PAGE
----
shows that the individual has respect for other
    peoples individual or personal space in formal
    situations. This is said to be very important
    when individuals are visiting another
    individuals home.
  • Maori people also think that invading the space
    of ones head by stepping over it, is rude and
    they feel as though the individual who stepped
    over the other individuals head is invading or
    taking over their power, showing them no respect.
    It is bad for their mana (personal
    authority/power).
  • Therefore personal space in the Maori people is
    very important and even though it may not be that
    way in our culture, it is very important to
    consider it when interacting with the Maori
    people.

29
Features of the Maori People
A prominent feature of Maori culture are the
striking tattoos that were worn. Full faced
tattoos or moko, amongst the Maori tribes was
predominantly a male activity. Female forms of
moko were restricted to the chin area, the upper
lip, and the nostrils.
Ta Moko represents a history of a person's
achievements and represented their status in
their tribe. It was like a resumé. It also served
as a reminder to people about their
responsibility in life. It was a huge honour for
people to have Ta Moko. There were no set
patterns to the Ta Moko and the meaning of the Ta
Moko was dependent on its placement on the face.
The left side of the face related to the father's
history and the right side to the mother's
history. Occasionally women would put small
markings over their faces or shoulders as a sign
that someone close to them had died.
30
Origin of Ta Moko
Originally, Ta Moko was chiseled into the skin
using an albatross bone. The pigmentations used
were Carui gum and dye from other vegetation that
was rendered to a soot and then mixed with oil.
Each tribal area used different pigments.
31
Traditional Dress
  • The Maori made their clothes out of flax. Both
    Maori men and women wore much the same sort of
    clothes.
  • Men wore a type of kilt around their waists the
    Maori, secured by a belt. Over their shoulders
    they threw a rectangular-shaped cape. Men wore
    their hair long. It was tied into, a knot on the
    top of the head and adorned with feathers or with
    a comb of bone or wood.
  • Women and girls sometimes added a kind of apron
    round their waist. Women, cut their hair short.
  • Both sexes wore neck or ear pendants of
    greenstone, human or sharks teeth, and bunches
    of feathers.
  • Children usually did without any clothing until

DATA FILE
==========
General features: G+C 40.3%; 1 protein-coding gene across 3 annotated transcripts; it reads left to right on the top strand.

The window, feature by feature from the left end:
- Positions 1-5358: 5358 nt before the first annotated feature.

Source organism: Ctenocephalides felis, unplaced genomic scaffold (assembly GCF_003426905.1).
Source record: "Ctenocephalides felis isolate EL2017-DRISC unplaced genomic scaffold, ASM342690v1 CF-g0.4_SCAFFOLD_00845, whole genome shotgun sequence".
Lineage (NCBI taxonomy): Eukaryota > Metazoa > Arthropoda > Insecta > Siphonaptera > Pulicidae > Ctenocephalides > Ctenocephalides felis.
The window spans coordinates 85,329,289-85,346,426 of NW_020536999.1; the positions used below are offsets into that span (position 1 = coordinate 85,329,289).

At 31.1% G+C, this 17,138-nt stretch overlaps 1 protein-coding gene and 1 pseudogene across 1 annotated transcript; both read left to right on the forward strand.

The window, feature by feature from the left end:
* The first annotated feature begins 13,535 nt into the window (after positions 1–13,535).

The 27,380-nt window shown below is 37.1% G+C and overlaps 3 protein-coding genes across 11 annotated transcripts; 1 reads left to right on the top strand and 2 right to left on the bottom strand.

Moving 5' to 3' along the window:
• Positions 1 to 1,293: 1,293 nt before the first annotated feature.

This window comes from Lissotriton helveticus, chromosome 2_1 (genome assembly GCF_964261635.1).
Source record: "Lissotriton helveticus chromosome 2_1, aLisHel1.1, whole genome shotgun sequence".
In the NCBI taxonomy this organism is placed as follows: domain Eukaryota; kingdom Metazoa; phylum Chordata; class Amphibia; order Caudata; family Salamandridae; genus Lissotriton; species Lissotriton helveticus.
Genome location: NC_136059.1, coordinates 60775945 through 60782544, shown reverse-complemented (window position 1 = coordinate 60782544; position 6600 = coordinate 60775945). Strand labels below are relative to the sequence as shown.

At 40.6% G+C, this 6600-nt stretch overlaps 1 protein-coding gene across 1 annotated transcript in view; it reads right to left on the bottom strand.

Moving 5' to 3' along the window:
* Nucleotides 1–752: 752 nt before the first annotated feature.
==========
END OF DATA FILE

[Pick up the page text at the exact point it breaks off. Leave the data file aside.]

they were about ten years old.
  • A headband kept feathers in place for dress
    occasions.
  • Sandals covered the feet only as a protection
    against the cold or when walking over rough stony
    places.

32
Traditional Dress
33
The Haka/ Traditional Dance
  • To most people, the haka is perceived as a war
    dance. The haka is performed as a pre-battle
    challenge to opposition.
  • The word haka simply means a dance, or a song
    accompanied by dance. The terms do not do justice
    to the life force, the actions, words, rhythm,
    themes, meaning, style or history that are the
    haka.
  • In early contact times, the haka was used as a
    part of the formal process when two parties came
    together. There was a challenge from the tangata
    whenua or tribe in their own territory, followed
    by a response from the manuhiri or visiting
    party.The encounter concluded with a tangata
    whenua performing a haka peruperu. The visitors
    would then respond with their own haka. Following
    speeches by both parties, they each moved
    together to hongi, the traditional greeting of
    pressing noses.
  • It is now mostly reserved for special occasions
    such as visits by senior dignitaries. The
    principles that underpin the traditional rituals
    are still retained in a modern form.

34
Traditional Dance
35
Maori Religious Views
  • The Maori believe that in the beginning, man
    began through an offering by their god Tane, in
    which all mankind was offered three baskets of
    knowledge called Nga Kete-o-te-Wananga. Within
    these baskets were the stories of creation,
    instructions concerning magic, and so on.
  • The Maori believe that all living things are
    descended from the gods, embodied within certain
    mountains, rivers and lakes. All things have a
    type of soul in which they label the Wairua.
  • Most things contain mana - spiritual essence.
    Mana is within man himself, land, nature, and
    also man-made objects. Contact with mana
    contained objects or beings by non-authorized
    persons or objects could cause the mana to be
    drained away.
  • Extremely strict rules of tapu protected
    ceremonial objects, much filled with mana.

36
Beginning of Creation
  • The Maori people are polytheistic because they
    worship multiple gods although they believe in
    one supreme god that controls all the other
    gods. They call this god Io.
  • The power of Io moved amongst the elements of
    chaos, and from chaos came eons of darkness, from
    which light was emitted. From these forms of
    energy, light and darkness, evolved Ranginui (Sky
    Father) and Papatuanuku (Earth Mother).
  • The power of the real God is manifested as
    sound, celestial music, so He is said to have
    sung the Creation into existence.
  • Ranginui lay with Papatuanuku and their children
    became the gods of this world. When they were
    released, they were responsible for the creation
    of the universe the planets, stars, the sun, and